What is Compulsory Liquidation?
What is a Compulsory Liquidation and how can we help?
What is a Compulsory Liquidation?
Compulsory Liquidation happens when a creditor presents a winding up petition in court, stating that the company owes them money but cannot repay. Any creditor can petition, however HMRC are usually the ones to do so as the process costs them money.
If the winding up petition is granted, the company is wound up and will eventually be forced to close through process of liquidation. An Official Receiver (OR) is appointed, and their first task of the OR is to contact the directors of the company and understand what assets there are for creditors.
Can I stop a Winding Up Petition?
Once a winding up petition has been issued, you need to act fast.
If you can, pay the debt you owe your creditors in full. If this is unachievable, you need to propose a Company Voluntary Arrangement and seek expert guidance.
A Company Voluntary Arrangement (CVA) is an official process which protects your company from compulsory liquidation. This is a legal arrangement between your company and its creditors where an insolvency practitioner negotiates with the creditors on your behalf.
What happens in a Compulsory Liquidation?
It is a court appointment and an official receiver will be appointed on behalf of the creditors, who will carry out the same duties as the liquidators, realise any assets, and investigate directors.
- Antecedent transactions (creditors that have been preferred to others) can be pursued (preference payments in the lead up to insolvency).
- Any assets that have been sold prior to liquidation will be investigated to see if market value was achieved and funds were used accordingly.
- Drawings and Dividends from the director will be scrutinised along with other payments.
- ALL directors Loan accounts that are overdrawn will be pursued and in some instances will result in the director being made personally bankrupt if unable to pay.
What does Compulsory Liquidation mean for the Director of the company?
Although, what might look like an attractive option for a director due to the fact that the creditor pays for the petition (wind up), it is not advised and should only be a last resort.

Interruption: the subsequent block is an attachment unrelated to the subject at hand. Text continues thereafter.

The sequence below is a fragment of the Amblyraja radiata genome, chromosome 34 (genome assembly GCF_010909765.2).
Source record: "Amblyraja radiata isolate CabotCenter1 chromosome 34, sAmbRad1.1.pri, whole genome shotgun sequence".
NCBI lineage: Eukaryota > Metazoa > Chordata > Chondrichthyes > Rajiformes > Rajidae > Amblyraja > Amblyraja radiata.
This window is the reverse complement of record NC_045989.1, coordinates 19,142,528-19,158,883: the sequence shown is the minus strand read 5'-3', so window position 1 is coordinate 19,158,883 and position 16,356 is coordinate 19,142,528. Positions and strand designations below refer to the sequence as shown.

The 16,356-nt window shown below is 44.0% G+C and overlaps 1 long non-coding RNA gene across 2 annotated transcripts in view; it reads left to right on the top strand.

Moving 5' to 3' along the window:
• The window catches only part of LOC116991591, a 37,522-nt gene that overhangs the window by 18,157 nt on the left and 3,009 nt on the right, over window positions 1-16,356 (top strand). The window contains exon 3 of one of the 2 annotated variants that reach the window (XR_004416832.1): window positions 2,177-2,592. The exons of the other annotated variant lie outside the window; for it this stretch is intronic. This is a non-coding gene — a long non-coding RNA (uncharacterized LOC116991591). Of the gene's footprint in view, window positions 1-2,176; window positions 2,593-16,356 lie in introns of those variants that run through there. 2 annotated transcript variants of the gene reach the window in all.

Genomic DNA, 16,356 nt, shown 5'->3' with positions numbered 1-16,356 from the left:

The reason for this is because you will come under criticism for allowing a creditor to essentially pay to wind the company up. Although the director doesn’t owe the debts personally (the company does), you are responsible for the company and doing nothing doesn’t reflect well on you, certainly as winding up can takes months.
If the debt isn't paid, disputed or adjourned, the process to wind up a company can take weeks or even months.
It's best to act sooner rather than later and to seek advice if your company is struggling to meet its financial obligations.Get in touch
Each creditor is invited to give proof of debt to the liquidator - "proving". The liquidator will then assess all the proofs of debt, accepting or rejecting each claim in whole or in part.
If accepted by the liquidator, unsecured creditors will be paid at the end of the liquidation (they could also receive interim dividend prior to this). If the creditor is a secured creditor, they are entitled to be paid from proceeds of the sale of secured assets.
When a winding-up order comes into play, employees of the company are automatically dismissed. The employees may be entitled to redundancy pay and could have a claim for damages due to wrongful dismissal.
The liquidators job is to collect and realise the company's assets. They then distribute any proceeds to the company's creditors.
The liquidator can carry on the business of the company, pay its debts and even bring legal proceedings in the name of the company.
The liquidators fees are usually paid as an expense of the winding up. They're generally paid from the company's assets after secured creditors have been paid.
A compulsory liquidation is where a creditor winds the insolvent company up so that they can receive some form of payment. It is not recommended because the Director is not acting responsibly, they lose all control, and the creditor pays the fee. A Creditors Voluntary Liquidation is also a formal process for insolvent companies. The Director pays the liquidation fee and is in control of the process.
From receiving the winding up petition to the beginning of the liquidation, the timeline is usually around 3 months. However, it can take up to a year for the insolvency practitioner to finish liquidating the company.
Compulsory Liquidation happens when a frustrated creditor takes action to receive payment through forcing the Director to act or by gaining access to company assets.
A winding up petition is what creditors use to apply to the court to close down your Ltd company.
If your company is insolvent and you don't liquidate your company through a Creditors Voluntary Liquidation, you will be forced into Compulsory Liquidation.
This is not recommended and reflects badly on you, the Director. You could also be investigated for fraudulent trading or wrongful trading, resulting in being held personally liable for company debts in some circumstances.
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